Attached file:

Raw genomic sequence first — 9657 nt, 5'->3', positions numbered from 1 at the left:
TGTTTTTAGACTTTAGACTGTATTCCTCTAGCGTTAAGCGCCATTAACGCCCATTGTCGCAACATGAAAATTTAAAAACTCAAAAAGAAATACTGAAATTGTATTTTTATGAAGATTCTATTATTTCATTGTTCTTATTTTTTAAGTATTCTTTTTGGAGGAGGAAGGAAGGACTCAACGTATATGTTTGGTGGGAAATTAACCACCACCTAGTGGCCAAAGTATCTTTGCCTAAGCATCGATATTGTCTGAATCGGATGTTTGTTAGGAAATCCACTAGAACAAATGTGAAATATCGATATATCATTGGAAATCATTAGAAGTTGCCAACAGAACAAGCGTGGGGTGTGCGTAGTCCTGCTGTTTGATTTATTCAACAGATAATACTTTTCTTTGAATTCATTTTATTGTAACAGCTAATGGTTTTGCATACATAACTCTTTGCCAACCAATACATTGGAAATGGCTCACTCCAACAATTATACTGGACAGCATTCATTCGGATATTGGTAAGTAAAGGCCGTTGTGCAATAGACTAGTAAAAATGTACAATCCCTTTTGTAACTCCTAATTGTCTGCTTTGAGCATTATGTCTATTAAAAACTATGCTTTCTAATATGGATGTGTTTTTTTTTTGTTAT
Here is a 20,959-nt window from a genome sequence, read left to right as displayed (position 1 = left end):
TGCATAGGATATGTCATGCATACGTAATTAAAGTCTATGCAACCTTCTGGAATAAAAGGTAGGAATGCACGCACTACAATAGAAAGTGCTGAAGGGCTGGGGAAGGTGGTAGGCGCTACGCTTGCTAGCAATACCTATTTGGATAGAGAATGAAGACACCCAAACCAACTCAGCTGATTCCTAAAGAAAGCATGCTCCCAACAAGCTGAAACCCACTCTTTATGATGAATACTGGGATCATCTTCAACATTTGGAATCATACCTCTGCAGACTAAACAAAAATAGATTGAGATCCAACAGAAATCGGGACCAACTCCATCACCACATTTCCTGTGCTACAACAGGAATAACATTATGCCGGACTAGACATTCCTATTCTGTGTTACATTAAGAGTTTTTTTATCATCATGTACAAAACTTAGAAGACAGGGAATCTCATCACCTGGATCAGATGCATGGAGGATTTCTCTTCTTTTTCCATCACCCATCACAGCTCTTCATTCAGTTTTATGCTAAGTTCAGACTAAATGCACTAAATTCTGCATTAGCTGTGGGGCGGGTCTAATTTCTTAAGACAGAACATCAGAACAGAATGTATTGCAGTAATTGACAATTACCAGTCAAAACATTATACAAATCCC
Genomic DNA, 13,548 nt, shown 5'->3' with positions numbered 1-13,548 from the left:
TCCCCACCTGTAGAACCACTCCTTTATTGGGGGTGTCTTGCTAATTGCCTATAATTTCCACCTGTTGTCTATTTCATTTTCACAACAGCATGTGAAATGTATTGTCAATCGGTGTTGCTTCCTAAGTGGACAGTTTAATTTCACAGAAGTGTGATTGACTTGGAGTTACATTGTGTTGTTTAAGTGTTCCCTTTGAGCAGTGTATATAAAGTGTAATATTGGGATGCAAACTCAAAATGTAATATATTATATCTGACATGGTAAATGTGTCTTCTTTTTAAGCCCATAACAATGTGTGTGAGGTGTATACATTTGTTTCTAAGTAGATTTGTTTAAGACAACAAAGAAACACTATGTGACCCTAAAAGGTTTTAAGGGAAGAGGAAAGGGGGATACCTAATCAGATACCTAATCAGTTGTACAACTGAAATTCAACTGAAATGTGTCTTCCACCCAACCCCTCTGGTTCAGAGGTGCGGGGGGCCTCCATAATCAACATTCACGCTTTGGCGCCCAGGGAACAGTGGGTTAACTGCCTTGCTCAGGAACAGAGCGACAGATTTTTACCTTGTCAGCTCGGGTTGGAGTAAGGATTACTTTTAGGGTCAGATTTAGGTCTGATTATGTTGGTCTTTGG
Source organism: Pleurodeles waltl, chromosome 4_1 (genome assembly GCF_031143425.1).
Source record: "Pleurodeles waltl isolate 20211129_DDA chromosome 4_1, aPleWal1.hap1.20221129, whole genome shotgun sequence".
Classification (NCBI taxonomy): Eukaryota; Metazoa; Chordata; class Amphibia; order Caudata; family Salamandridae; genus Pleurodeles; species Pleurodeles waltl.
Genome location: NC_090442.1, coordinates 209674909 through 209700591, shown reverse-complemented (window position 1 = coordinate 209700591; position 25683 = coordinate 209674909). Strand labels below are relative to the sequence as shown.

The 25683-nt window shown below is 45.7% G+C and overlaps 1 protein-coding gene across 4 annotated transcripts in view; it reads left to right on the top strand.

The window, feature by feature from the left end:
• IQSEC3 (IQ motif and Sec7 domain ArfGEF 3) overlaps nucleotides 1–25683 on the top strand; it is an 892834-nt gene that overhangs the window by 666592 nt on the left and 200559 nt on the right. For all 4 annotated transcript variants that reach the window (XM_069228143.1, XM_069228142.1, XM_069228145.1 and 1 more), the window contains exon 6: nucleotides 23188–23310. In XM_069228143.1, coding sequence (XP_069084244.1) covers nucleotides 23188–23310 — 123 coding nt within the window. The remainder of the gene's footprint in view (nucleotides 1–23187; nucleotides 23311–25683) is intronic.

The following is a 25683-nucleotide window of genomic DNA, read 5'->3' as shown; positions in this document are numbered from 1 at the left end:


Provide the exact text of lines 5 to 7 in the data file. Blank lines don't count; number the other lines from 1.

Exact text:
Genomic DNA, 13,548 nt, shown 5'->3' with positions numbered 1-13,548 from the left:
TCCCCACCTGTAGAACCACTCCTTTATTGGGGGTGTCTTGCTAATTGCCTATAATTTCCACCTGTTGTCTATTTCATTTTCACAACAGCATGTGAAATGTATTGTCAATCGGTGTTGCTTCCTAAGTGGACAGTTTAATTTCACAGAAGTGTGATTGACTTGGAGTTACATTGTGTTGTTTAAGTGTTCCCTTTGAGCAGTGTATATAAAGTGTAATATTGGGATGCAAACTCAAAATGTAATATATTATATCTGACATGGTAAATGTGTCTTCTTTTTAAGCCCATAACAATGTGTGTGAGGTGTATACATTTGTTTCTAAGTAGATTTGTTTAAGACAACAAAGAAACACTATGTGACCCTAAAAGGTTTTAAGGGAAGAGGAAAGGGGGATACCTAATCAGATACCTAATCAGTTGTACAACTGAAATTCAACTGAAATGTGTCTTCCACCCAACCCCTCTGGTTCAGAGGTGCGGGGGGCCTCCATAATCAACATTCACGCTTTGGCGCCCAGGGAACAGTGGGTTAACTGCCTTGCTCAGGAACAGAGCGACAGATTTTTACCTTGTCAGCTCGGGTTGGAGTAAGGATTACTTTTAGGGTCAGATTTAGGTCTGATTATGTTGGTCTTTGG
Source organism: Pleurodeles waltl, chromosome 4_1 (genome assembly GCF_031143425.1).